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Moated site at Manor Farm

List Entry Summary

This monument is scheduled under the Ancient Monuments and Archaeological Areas Act 1979 as amended as it appears to the Secretary of State to be of national importance. This entry is a copy, the original is held by the Department for Culture, Media and Sport.

Name: Moated site at Manor Farm

List entry Number: 1017344

Location

The monument may lie within the boundary of more than one authority.

County: Worcestershire

District: Malvern Hills

District Type: District Authority

Parish: Hill Croome

National Park: Not applicable to this List entry.

Grade: Not applicable to this List entry.

Date first scheduled: 18-Jul-2000

Date of most recent amendment: Not applicable to this List entry.

Legacy System Information

The contents of this record have been generated from a legacy data system.

Legacy System: RSM

UID: 31961

Asset Groupings

This list entry does not comprise part of an Asset Grouping. Asset Groupings are not part of the official record but are added later for information.

List entry Description

Summary of Monument

Legacy Record - This information may be included in the List Entry Details.

Reasons for Designation

Around 6,000 moated sites are known in England. They consist of wide ditches, often or seasonally water-filled, partly or completely enclosing one or more islands of dry ground on which stood domestic or religious buildings. In some cases the islands were used for horticulture. The majority of moated sites served as prestigious aristocratic and seigneurial residences with the provision of a moat intended as a status symbol rather than a practical military defence. The peak period during which moated sites were built was between about 1250 and 1350 and by far the greatest concentration lies in central and eastern parts of England. However, moated sites were built throughout the medieval period, are widely scattered throughout England and exhibit a high level of diversity in their forms and sizes. They form a significant class of medieval monument and are important for the understanding of the distribution of wealth and status in the countryside. Many examples provide conditions favourable to the survival of organic remains.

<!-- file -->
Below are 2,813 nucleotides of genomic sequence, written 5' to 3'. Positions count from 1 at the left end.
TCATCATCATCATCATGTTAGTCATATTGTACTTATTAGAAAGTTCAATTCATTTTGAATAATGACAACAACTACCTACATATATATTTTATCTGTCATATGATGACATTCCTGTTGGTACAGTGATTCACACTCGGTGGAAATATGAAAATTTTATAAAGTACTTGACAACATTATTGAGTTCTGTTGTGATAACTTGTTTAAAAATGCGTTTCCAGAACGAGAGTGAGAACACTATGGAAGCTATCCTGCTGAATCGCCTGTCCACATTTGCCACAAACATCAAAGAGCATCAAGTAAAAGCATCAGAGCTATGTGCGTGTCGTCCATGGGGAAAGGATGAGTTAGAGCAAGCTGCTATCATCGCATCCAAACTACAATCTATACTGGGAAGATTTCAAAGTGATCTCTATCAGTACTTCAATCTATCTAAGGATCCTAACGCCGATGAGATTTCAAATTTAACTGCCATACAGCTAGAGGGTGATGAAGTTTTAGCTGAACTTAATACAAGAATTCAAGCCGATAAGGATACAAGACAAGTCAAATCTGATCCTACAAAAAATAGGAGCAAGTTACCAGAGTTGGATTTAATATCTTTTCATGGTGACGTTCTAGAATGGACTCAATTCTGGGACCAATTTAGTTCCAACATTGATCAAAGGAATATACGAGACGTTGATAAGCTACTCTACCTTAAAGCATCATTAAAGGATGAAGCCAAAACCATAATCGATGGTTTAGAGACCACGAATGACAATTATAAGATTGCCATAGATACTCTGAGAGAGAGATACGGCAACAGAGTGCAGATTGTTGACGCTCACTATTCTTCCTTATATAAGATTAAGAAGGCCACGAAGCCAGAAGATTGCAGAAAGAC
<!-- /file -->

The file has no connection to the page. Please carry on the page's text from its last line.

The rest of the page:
Despite partial infilling and some disturbance the moated site at Manor Farm survives as a reasonably well preserved example of a large monument of its class. The size of the site and the references to a manorial chapel are unusual. The remains of earlier structures are expected to survive below ground.

These remains will be expected to preserve evidence of former structures, including both domestic and ancillary buildings, the manorial chapel, and their associated occupation levels. These remains will help illustrate the nature of use of the site and the lifestyle of its inhabitants in addition to providing evidence for the date of construction and any subsequent periods of use of the moat.

The moat ditch will preserve deposits relating to its construction and any alterations during its active history. The waterlogged condition of the moat will preserve environmental information about the ecosystem and landscape in which it was set.